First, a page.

Tim Bohlke » // writings

The Danger of Safety

What if the most risky and dangerous thing is not coming too close to the edge, but staying back where it is safe… staying in that place where things are known and more secure…

We have had some great family adventures over the years, but one of our favorites was a long road trip through Utah and Arizona several years ago. There were stops to see some awesome national parks, incredible hikes, and some jet skiing on Lake Powell (an absolute must if you have not been there!).  But maybe the top spot was getting to the north rim of the Grand Canyon at sunset and taking a mule ride down the rim the next morning. Our kids were  pretty young and one of the things I remember was how much time we spent reminding them to stay back from the edge of the canyon, to not get too close. With a risk-taking twelve-year old who often walked to the beat of his own drum,we were never all that comfortable. Our understandable instincts were to protect and  insulate our kids from risk; to keep them safe.

As I thought about this lately, I began to wonder if these messages of safety, of pulling back, of not getting too close we heard as children, and this image of staying back from the edge and not taking a risk. have stuck with us as adults, especially in our spiritual journeys. I wonder if pulling back from the edge  keeps us from experiencing the kind of life we were meant to live. I just wonder if there is a lot more to think about here.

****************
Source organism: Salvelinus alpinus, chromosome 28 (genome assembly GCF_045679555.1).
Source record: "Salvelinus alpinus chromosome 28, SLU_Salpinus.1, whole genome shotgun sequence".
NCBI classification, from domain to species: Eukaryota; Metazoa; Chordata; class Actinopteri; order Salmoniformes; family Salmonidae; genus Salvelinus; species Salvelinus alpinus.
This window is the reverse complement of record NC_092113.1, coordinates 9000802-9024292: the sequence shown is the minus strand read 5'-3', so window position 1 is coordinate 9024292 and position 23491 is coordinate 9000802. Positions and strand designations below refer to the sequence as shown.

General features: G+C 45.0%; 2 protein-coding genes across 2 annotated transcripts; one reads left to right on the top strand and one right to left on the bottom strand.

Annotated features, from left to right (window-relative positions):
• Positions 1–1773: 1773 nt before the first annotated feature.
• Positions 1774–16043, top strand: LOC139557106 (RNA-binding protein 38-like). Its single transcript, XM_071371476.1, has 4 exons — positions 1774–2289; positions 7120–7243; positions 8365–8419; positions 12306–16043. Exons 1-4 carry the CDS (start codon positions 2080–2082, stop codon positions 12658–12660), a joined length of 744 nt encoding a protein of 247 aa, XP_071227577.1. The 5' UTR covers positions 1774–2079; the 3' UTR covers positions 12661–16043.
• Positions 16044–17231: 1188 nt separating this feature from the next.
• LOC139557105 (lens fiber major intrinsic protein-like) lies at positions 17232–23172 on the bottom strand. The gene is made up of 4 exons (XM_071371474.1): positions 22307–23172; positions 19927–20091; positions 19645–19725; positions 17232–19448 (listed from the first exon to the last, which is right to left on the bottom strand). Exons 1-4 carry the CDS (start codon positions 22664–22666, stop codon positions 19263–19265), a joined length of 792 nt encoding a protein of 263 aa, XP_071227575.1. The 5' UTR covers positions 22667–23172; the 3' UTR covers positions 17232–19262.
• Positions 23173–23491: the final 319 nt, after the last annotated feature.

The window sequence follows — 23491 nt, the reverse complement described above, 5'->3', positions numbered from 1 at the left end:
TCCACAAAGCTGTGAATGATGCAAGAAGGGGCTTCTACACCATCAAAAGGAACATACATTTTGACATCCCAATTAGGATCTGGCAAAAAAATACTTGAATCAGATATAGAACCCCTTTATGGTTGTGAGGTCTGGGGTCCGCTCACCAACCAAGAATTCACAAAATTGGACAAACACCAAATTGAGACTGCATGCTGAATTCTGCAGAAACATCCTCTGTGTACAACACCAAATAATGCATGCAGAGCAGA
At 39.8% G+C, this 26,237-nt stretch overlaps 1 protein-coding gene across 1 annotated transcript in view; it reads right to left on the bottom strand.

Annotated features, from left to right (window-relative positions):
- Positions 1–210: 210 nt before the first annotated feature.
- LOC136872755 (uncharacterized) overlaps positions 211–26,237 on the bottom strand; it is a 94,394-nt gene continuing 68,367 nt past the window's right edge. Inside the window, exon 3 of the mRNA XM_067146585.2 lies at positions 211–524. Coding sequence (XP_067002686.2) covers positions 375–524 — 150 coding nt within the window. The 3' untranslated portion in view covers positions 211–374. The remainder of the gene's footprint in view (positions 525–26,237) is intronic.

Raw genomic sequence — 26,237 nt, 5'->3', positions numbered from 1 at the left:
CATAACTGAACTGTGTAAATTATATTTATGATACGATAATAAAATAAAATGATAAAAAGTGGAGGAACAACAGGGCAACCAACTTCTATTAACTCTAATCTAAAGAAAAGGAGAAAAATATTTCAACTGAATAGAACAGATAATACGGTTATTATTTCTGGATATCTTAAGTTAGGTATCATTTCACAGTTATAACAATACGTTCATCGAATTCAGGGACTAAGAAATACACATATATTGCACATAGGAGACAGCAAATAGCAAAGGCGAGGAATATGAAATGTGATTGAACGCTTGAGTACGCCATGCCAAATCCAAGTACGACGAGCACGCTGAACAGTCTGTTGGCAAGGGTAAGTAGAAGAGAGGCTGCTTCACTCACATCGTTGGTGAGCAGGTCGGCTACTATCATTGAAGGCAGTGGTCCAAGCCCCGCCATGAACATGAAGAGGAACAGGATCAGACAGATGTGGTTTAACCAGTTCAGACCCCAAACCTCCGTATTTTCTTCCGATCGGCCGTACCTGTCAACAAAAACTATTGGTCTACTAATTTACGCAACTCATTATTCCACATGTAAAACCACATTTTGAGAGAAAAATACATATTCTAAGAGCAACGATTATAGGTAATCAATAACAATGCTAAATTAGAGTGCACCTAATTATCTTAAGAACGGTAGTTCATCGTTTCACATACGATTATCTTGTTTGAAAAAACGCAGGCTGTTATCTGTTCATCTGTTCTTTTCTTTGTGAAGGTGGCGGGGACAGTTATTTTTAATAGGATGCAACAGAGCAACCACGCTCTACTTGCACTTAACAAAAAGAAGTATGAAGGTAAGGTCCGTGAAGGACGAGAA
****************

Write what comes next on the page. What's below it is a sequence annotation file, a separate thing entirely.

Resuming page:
What if the edge is actually  the place we need to go? What if there is opportunity, adventure, risk, needed perspective, and life-giving mission and necessary vision that can only be seen from that vantage point?

What if it is actually more risky to settle in, stay safe, stay back in the places where we are familiar and comfortable? What if the most dangerous choice is actually staying a few feet back, settling in and allowing our view to be hindered?

I think  it’s time for me to venture out, to get off the beaten path, and take a look at some things  from a different vantage point…

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